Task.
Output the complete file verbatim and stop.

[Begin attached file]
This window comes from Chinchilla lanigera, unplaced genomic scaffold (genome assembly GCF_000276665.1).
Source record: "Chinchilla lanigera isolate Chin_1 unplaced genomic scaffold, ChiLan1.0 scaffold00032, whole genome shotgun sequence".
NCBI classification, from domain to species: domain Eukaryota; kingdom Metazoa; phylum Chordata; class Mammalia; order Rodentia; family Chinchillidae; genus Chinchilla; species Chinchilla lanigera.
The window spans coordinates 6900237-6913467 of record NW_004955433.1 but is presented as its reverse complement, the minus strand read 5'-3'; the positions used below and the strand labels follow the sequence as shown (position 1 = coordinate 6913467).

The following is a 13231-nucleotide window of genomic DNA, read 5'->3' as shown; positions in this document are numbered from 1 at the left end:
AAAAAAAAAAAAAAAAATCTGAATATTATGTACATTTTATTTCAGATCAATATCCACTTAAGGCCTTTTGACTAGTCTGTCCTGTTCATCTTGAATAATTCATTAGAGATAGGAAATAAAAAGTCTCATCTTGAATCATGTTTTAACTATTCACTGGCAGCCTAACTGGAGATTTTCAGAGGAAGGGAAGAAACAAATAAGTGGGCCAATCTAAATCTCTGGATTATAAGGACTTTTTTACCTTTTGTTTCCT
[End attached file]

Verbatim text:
This window comes from Chinchilla lanigera, unplaced genomic scaffold (genome assembly GCF_000276665.1).
Source record: "Chinchilla lanigera isolate Chin_1 unplaced genomic scaffold, ChiLan1.0 scaffold00032, whole genome shotgun sequence".
NCBI classification, from domain to species: domain Eukaryota; kingdom Metazoa; phylum Chordata; class Mammalia; order Rodentia; family Chinchillidae; genus Chinchilla; species Chinchilla lanigera.
The window spans coordinates 6900237-6913467 of record NW_004955433.1 but is presented as its reverse complement, the minus strand read 5'-3'; the positions used below and the strand labels follow the sequence as shown (position 1 = coordinate 6913467).

The following is a 13231-nucleotide window of genomic DNA, read 5'->3' as shown; positions in this document are numbered from 1 at the left end:
AAAAAAAAAAAAAAAAATCTGAATATTATGTACATTTTATTTCAGATCAATATCCACTTAAGGCCTTTTGACTAGTCTGTCCTGTTCATCTTGAATAATTCATTAGAGATAGGAAATAAAAAGTCTCATCTTGAATCATGTTTTAACTATTCACTGGCAGCCTAACTGGAGATTTTCAGAGGAAGGGAAGAAACAAATAAGTGGGCCAATCTAAATCTCTGGATTATAAGGACTTTTTTACCTTTTGTTTCCT